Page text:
• Serving a HTTPS enabled application on Kubernetes

    tl;dr - It’s pretty easy if you have let’s encrypt certificates set up, and Kubernetes Ingress/DNS working properly (I’ve covered how I set these up in previous posts so check them out for reference). Skim through to see the final Kubernetes resource configuration that I use in production for Passcue.me So far we’ve gone through a lot of Kubernetes related posts, from setting up Kubernetes manually on a single machine, to getting regular non-authenticated HTTP apps running on Kubernetes, to setting up a database on kubernetes and setting up letsencrypt-powered TLS certificates.

  • Setting Up SSL Certs on Kubernetes

    tl;dr - letsencrypt is awesome, ployst/docker-letsencrypt makes it easy to use with Kubernetes (feel free to check out the blog post that describes it). There are even easier ways to do it these days that I haven’t tried: kube-lego which looks pretty amazing. After going through figuring out how to run HTTP applications on Kubernetes, as well as how to run databases on Kubernetes, the next natural step is to figure out how to gear up to running HTTPS applications on Kubernetes.

  • Running a Database on Kubernetes

    tl;dr - I thought I needed PersistentVolumes but I don’t (I do go through how to use/activate them though), they solve a different problem. All I needed was the combination of a Volume + StatefulSet + Node Affinity + Service in order to get my database running on a single node consistently, and accessible through DNS. I also go through setting up High Availability (HA)/clustered RethinkDB but it’s probably wrong/not axiomatic Kubernetes so check out the section on why I think it’s wrong.

  • Serving HTTP Applications on Kubernetes with Ingress

    UPDATE This configuration previously contained LoadBalancer as the spec.type but it turns out that actually I don’t need to set it to LoadBalancer. Basically, LoadBalancers are for use in cloud provider environments, and create their own ingresses according to the documentation. This was pointed out to me by Thomas Barton who came across this post on HackerNews and I wanted to of course pass the information on. Check out the section with the configuration for the changes and a small explanation.

  • Fresh Dedicated Server to Single Node Kubernetes Cluster on CoreOS, Part 3: Setting up essential Kubernetes addons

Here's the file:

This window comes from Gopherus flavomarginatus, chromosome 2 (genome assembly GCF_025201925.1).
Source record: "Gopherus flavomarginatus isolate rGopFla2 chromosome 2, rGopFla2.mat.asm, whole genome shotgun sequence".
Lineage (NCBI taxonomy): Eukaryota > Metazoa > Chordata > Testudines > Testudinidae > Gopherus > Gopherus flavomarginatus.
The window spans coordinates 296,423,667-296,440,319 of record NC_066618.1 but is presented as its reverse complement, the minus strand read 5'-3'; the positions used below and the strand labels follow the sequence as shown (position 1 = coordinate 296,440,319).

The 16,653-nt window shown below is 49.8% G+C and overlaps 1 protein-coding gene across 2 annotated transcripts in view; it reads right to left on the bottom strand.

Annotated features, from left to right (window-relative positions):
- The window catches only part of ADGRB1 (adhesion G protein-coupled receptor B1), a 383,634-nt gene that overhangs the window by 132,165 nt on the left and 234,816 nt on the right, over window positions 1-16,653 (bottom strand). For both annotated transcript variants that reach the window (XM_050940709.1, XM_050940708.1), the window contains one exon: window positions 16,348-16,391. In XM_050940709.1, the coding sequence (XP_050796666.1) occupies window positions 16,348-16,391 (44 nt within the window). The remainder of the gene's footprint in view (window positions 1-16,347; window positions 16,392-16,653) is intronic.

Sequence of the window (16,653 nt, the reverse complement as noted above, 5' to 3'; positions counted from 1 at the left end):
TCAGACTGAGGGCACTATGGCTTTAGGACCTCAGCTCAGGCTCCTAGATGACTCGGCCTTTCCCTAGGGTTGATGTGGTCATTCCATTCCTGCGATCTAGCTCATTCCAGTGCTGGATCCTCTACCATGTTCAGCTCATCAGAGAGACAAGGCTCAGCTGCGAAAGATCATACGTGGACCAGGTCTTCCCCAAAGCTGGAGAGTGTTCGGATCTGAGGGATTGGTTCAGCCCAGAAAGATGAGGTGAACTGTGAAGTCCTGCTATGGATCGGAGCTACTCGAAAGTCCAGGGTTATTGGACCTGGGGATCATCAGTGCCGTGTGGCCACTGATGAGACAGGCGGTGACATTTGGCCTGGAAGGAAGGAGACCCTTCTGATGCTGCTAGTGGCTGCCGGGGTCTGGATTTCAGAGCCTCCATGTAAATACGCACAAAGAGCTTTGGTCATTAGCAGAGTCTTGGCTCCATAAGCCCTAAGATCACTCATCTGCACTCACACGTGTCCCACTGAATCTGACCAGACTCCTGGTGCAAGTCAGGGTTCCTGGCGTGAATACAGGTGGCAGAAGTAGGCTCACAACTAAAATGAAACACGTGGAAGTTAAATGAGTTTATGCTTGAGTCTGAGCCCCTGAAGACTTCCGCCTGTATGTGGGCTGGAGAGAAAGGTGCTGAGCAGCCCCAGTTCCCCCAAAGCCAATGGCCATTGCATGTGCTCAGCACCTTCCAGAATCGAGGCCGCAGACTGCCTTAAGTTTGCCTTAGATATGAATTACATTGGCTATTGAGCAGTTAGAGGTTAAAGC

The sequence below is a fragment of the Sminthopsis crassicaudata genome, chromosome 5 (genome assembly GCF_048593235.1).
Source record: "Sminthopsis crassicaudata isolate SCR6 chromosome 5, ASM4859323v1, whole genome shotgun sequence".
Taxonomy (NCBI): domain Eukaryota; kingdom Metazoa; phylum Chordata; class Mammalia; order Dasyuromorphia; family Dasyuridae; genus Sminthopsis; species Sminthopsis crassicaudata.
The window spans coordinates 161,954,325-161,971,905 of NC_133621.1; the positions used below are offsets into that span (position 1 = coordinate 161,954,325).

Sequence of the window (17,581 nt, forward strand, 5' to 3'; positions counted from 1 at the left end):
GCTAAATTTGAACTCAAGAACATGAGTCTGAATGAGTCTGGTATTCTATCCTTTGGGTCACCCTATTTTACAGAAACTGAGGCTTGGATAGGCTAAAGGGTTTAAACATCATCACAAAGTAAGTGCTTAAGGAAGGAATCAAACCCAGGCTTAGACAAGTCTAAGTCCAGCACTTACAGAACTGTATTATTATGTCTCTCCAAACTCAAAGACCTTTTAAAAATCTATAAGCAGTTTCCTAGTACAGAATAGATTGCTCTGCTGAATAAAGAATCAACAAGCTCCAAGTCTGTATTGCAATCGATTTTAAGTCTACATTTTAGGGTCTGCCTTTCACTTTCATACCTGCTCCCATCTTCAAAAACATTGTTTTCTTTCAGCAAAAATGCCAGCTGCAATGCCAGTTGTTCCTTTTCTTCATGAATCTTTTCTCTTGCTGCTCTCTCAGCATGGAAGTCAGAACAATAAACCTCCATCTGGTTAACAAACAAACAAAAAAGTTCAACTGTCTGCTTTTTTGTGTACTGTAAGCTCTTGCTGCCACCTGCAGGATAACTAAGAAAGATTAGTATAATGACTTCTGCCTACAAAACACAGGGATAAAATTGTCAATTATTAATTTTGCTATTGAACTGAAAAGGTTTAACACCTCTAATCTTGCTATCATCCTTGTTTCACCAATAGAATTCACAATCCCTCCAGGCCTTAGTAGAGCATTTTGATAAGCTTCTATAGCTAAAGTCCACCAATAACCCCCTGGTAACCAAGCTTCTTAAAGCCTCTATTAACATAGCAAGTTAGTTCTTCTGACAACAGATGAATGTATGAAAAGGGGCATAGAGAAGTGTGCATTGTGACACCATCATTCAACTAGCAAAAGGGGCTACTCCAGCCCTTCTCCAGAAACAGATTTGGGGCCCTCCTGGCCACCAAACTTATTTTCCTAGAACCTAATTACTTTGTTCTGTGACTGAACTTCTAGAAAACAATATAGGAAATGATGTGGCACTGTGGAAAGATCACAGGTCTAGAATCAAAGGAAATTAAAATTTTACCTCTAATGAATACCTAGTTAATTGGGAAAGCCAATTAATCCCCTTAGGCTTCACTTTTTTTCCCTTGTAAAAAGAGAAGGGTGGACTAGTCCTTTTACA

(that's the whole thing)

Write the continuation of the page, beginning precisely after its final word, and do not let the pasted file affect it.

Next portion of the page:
This is the third in a series of blog posts centered around my explorations and experiments with using Kubernetes and CoreOS to power my own small slice of infrastructure. Check out the previous posts: Part 1 (Setting up the server with CoreOS) Part 2 (Getting Kubernetes running) Part 3 (Setting up essential Kubernetes addons) (this post) tl;dr - Kubernetes has some pretty important addons like DNS and Dashboard, here I go through deploying them, and my thought process as I debugged issues.

  • Fresh Dedicated Server to Single Node Kubernetes Cluster on CoreOS, Part 2: Getting Kubernetes Running

    This is the seccond in a series of blog posts centered around my explorations and experiments with using Kubernetes and CoreOS to power my own small slice of infrastructure. Check out the previous post: Part 1 (Setting up the server with CoreOS) Part 2 (Getting Kubernetes running) (this post) Part 3 (Setting up essential Kubernetes extras) tl;dr - Read the step-by-step guide on the CoreOS site for setting up Kubernetes, it’s excellent.

  • Fresh Dedicated Server to Single Node Kubernetes cluster on CoreOS, Part 1

    This is the first of a series of blog posts centered around my explorations and experiments with using Kubernetes to power my own small slice of infrastructure (1-3 servers, mix of VPS and dedicated hardware). This post is a bit of an introductory piece detailing some of my motivations and internal dialogue on switching to kubernetes and upgrading my infrastructure at all. This post will unfortunately be light in “how-to” and will mostly cover “why-I-chose-to”.

  • Static Binaries for Haskell: A Convoluted Approach

    tl;dr - After a bunch of trial and error, I end up building a mostly static binary from a docker container. With hindsight it was only “mostly” static because after trying to get sendmail working from haskell code, the getProtocolByName system call was failing, pointing to the fact that there were a bunch of libraries NOT included in the executable I thought was fully static (GHC warned me) that needed to be present in the same form in the deployment container.

  • Graylog as a hslogger backend in Haskell

    tl;dr - It’s pretty easy to use Graylog as a System.Logger backend, check out the code at the end, also if you’re interested in just regular crash-level logging with Servant, there’s some code you might like at the bottom too. On a recent contract I was introduced to Graylog – it’s a pretty awesome log aggregation tool, with a great rontend and I was drawn to the simplicity of use.

  • Ansible Is Awesome

    tl;dr - There are lots of ways to get smarter about how you deploy. Ansible is one choice, it’s not the fanciest, but it’s amazing. NOTE This is not an introduction to ansible, please check out their official documentation if you want that. For most of my projects, I use a GNU Make Makefile based build process. I do that because it’s cross-platform, pretty well suppported/known (for people who build software), and easy to standardize on no matter what project I’m working on.

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